More stringent ISP filtering and deteriorating sender reputations mean that global email deliverability declined by 6% to 76.5% in the second half of 2011.
Email certification company Return Path announced the findings in its Global Email Deliverability Benchmark report, which monitored data from 1.1m campaigns.
These covered 142 ISPS in North America, Central and Latin America, Europe, Asia and the Pacific territories from July through December of 2011.
In the UK, 83% of marketing emails reached the inbox, with 7% being delivered to the spam folder and 10% registered as missing or blocked.
The study suggests that an increased volume of emails also contributed to the fall in delivery rates, as overwhelmed consumers are more likely to mark emails as spam rather than unsubscribing.
In the global landscape, North American inbox placement rates (IPR) experienced significant declines with an 8% drop, bringing in inbox placement rates closer to 79%.
The Asia-Pacific region’s deliverability rates declined by 14% in the second half of 2011 with only 67% of all mail reaching its intended inbox destination, while in Central and Latin America only 72% of emails made it to the inbox.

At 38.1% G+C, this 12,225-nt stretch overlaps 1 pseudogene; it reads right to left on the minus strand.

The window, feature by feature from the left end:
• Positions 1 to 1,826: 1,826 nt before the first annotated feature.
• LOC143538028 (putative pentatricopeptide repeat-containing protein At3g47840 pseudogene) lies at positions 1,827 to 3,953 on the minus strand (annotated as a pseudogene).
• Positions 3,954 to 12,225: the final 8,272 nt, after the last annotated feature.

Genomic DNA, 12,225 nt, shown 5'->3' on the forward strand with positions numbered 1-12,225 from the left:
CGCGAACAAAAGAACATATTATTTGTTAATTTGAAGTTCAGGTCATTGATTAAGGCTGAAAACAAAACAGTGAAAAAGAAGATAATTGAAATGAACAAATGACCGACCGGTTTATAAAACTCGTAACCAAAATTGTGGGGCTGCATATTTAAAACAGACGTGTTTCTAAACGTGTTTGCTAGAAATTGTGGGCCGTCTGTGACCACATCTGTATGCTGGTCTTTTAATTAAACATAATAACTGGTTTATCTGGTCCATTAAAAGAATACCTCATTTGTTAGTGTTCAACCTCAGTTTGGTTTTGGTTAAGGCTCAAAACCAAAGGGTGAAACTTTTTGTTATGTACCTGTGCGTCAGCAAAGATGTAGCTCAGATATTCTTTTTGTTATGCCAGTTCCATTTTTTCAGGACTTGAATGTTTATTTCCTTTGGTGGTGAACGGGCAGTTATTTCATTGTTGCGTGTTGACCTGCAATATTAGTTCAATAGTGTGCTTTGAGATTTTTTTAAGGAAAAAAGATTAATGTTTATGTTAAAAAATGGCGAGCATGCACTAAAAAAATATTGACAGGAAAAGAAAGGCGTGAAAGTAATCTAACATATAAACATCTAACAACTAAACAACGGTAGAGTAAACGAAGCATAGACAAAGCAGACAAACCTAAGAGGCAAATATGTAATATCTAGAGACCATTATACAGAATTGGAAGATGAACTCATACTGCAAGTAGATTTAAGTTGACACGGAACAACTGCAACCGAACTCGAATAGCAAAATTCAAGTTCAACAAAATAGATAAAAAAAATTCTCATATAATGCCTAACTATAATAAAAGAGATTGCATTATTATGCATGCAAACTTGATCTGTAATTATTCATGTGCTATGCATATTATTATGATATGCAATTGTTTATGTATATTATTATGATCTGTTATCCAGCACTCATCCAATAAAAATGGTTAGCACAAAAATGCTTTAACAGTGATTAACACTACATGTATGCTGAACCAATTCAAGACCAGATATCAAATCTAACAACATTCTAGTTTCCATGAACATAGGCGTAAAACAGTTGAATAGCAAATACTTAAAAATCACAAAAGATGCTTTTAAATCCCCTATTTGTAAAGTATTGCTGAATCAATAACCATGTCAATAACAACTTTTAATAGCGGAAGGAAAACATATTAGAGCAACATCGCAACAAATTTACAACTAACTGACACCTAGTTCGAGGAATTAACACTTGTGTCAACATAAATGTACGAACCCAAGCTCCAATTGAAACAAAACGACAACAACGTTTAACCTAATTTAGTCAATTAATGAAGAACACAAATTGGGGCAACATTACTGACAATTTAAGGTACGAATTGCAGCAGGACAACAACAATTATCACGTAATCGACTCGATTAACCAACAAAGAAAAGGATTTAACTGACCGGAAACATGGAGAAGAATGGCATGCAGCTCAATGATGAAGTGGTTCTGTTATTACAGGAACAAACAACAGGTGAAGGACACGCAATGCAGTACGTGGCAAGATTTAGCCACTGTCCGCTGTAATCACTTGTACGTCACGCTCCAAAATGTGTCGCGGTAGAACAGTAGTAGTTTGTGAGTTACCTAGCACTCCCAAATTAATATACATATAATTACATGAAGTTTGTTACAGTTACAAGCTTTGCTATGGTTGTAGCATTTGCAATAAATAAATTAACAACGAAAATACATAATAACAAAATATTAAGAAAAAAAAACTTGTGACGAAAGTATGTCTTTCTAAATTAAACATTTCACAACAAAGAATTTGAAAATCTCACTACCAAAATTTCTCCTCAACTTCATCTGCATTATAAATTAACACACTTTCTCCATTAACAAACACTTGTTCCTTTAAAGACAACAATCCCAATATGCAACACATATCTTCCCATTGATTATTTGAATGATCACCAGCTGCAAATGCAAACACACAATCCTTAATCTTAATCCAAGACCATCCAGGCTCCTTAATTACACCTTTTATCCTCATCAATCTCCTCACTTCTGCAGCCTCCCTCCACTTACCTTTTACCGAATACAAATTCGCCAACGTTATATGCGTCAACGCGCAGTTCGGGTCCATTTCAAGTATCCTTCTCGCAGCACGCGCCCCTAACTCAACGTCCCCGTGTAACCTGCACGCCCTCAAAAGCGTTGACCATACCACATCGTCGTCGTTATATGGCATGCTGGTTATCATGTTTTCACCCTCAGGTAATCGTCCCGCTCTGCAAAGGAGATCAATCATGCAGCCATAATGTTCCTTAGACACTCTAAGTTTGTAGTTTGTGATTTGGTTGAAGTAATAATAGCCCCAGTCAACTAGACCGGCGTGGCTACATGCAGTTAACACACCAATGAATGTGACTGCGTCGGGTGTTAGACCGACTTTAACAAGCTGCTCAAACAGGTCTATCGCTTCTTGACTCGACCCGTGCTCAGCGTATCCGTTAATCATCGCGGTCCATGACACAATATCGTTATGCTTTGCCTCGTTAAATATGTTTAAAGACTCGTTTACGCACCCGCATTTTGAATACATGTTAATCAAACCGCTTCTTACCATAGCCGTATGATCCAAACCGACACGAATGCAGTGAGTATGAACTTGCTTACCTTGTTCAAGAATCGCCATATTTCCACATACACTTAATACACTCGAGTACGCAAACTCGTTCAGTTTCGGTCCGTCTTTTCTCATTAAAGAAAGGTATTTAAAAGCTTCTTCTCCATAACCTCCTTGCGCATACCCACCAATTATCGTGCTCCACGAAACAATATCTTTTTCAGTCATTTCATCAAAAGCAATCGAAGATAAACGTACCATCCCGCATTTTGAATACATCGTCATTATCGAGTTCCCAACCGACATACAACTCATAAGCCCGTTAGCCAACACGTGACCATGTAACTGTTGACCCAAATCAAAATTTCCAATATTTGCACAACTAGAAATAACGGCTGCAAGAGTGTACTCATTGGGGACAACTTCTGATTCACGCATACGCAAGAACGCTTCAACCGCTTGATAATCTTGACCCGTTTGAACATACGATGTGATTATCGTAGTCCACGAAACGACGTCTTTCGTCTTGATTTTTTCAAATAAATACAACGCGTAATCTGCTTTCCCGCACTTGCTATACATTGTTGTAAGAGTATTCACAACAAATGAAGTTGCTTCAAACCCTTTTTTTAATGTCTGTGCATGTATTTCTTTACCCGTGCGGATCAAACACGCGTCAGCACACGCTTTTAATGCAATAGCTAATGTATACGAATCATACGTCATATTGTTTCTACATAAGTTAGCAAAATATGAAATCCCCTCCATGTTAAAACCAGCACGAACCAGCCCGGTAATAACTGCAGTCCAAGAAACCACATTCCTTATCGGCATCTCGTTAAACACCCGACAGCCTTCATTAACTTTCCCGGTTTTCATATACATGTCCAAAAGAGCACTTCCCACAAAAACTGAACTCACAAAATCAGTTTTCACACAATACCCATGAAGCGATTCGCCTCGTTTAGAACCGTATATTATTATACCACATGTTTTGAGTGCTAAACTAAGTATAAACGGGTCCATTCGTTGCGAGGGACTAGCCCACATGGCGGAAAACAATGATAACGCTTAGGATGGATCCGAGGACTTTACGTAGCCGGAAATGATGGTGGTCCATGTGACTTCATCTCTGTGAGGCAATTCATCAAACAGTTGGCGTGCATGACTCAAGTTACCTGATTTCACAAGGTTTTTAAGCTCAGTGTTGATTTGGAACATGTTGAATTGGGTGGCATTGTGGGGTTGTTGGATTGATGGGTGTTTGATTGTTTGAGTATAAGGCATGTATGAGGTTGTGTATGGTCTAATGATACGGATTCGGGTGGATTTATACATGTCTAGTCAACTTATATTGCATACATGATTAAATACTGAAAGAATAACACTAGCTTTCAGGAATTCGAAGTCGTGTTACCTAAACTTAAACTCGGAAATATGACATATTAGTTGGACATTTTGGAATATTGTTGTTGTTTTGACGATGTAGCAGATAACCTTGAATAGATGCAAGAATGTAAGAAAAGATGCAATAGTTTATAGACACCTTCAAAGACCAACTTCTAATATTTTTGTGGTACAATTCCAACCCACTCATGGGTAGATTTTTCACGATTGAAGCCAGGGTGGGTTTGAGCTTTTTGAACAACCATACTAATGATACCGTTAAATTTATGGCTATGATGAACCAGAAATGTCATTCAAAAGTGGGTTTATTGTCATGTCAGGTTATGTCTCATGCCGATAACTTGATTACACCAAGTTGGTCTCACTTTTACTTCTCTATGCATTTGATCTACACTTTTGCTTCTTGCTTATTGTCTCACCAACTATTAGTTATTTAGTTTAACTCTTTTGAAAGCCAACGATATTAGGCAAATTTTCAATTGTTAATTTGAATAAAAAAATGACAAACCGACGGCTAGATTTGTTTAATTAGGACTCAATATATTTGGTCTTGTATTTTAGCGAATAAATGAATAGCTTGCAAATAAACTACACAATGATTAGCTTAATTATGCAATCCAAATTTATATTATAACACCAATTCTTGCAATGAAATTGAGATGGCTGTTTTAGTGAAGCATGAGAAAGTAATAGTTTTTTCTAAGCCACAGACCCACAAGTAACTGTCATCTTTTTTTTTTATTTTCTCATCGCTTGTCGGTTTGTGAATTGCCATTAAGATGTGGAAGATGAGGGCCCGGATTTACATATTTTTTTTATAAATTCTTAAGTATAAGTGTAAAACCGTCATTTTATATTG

Return Path client services director for Northern Europe Richard Gibson said the key to improving deliverability rates was to manage reputational factors.
Marketers need to own the factors that impact on their reputation, such as complaint rates, and work out why their emails aren’t making it through to the inbox.”
To improve performance, marketers first need to look at their deliverability rates, then modify factors such as email frequency and management of old subscribers to improve their reputation with ISPs.
He said 100% IPR was achievable, but brands need to be aware that ISPs are raising the bar on reputation metrics – making it harder to get into the inbox.
According to the majority (53%) of companies that took part in the Econsultancy / Adestra Email Marketing Census 2012, having a clean, up-to-date email list has the biggest impact on improving IPR.
The next most cited factors are focus on relevance of email to recipients (50%) and reputation of sender (38%).
In a separate study, Return Path analysed a sample of 40,000 Gmail mailboxes, and over 110m messages from July 1 2011 to December 31, 2011.
It found that 93% of all Gmail subscribers now have priority inbox enabled, up 15% from Return Path’s previous study. But Gmail inbox placement rates declined to 79% with 21% of mail being delivered to the spam folder.
Out of the 79% of mail delivered to the inbox, only 8% were marked priority, a 54% decline compared to Return Path’s previous study.